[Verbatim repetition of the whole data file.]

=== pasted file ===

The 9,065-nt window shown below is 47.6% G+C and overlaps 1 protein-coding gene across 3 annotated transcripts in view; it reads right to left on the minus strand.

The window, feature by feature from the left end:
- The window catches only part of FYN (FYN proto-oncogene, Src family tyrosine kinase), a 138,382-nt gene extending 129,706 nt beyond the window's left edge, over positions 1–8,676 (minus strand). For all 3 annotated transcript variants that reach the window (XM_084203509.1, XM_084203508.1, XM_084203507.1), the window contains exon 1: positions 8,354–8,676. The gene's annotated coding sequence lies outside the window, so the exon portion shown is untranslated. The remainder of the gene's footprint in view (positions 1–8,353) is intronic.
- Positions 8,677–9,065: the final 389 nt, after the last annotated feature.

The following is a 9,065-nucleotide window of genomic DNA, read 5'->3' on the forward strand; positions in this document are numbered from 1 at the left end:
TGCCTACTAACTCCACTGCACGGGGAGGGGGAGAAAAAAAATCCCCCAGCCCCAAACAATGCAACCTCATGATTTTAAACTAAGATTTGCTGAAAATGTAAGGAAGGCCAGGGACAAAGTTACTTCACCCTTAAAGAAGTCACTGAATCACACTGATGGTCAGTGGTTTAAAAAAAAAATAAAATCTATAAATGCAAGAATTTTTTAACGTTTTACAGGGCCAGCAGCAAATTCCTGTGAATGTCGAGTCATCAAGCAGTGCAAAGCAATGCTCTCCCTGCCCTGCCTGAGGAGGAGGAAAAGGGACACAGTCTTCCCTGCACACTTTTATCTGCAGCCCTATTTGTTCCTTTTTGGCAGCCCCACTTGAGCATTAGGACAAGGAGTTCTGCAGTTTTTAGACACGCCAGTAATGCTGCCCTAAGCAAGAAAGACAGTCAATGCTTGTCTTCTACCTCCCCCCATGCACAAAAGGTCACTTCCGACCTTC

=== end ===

The 9,065-nt window shown below is 47.6% G+C and overlaps 1 protein-coding gene across 3 annotated transcripts in view; it reads right to left on the minus strand.

The window, feature by feature from the left end:
- The window catches only part of FYN (FYN proto-oncogene, Src family tyrosine kinase), a 138,382-nt gene extending 129,706 nt beyond the window's left edge, over positions 1–8,676 (minus strand). For all 3 annotated transcript variants that reach the window (XM_084203509.1, XM_084203508.1, XM_084203507.1), the window contains exon 1: positions 8,354–8,676. The gene's annotated coding sequence lies outside the window, so the exon portion shown is untranslated. The remainder of the gene's footprint in view (positions 1–8,353) is intronic.
- Positions 8,677–9,065: the final 389 nt, after the last annotated feature.

The following is a 9,065-nucleotide window of genomic DNA, read 5'->3' on the forward strand; positions in this document are numbered from 1 at the left end:
TGCCTACTAACTCCACTGCACGGGGAGGGGGAGAAAAAAAATCCCCCAGCCCCAAACAATGCAACCTCATGATTTTAAACTAAGATTTGCTGAAAATGTAAGGAAGGCCAGGGACAAAGTTACTTCACCCTTAAAGAAGTCACTGAATCACACTGATGGTCAGTGGTTTAAAAAAAAAATAAAATCTATAAATGCAAGAATTTTTTAACGTTTTACAGGGCCAGCAGCAAATTCCTGTGAATGTCGAGTCATCAAGCAGTGCAAAGCAATGCTCTCCCTGCCCTGCCTGAGGAGGAGGAAAAGGGACACAGTCTTCCCTGCACACTTTTATCTGCAGCCCTATTTGTTCCTTTTTGGCAGCCCCACTTGAGCATTAGGACAAGGAGTTCTGCAGTTTTTAGACACGCCAGTAATGCTGCCCTAAGCAAGAAAGACAGTCAATGCTTGTCTTCTACCTCCCCCCATGCACAAAAGGTCACTTCCGACCTTC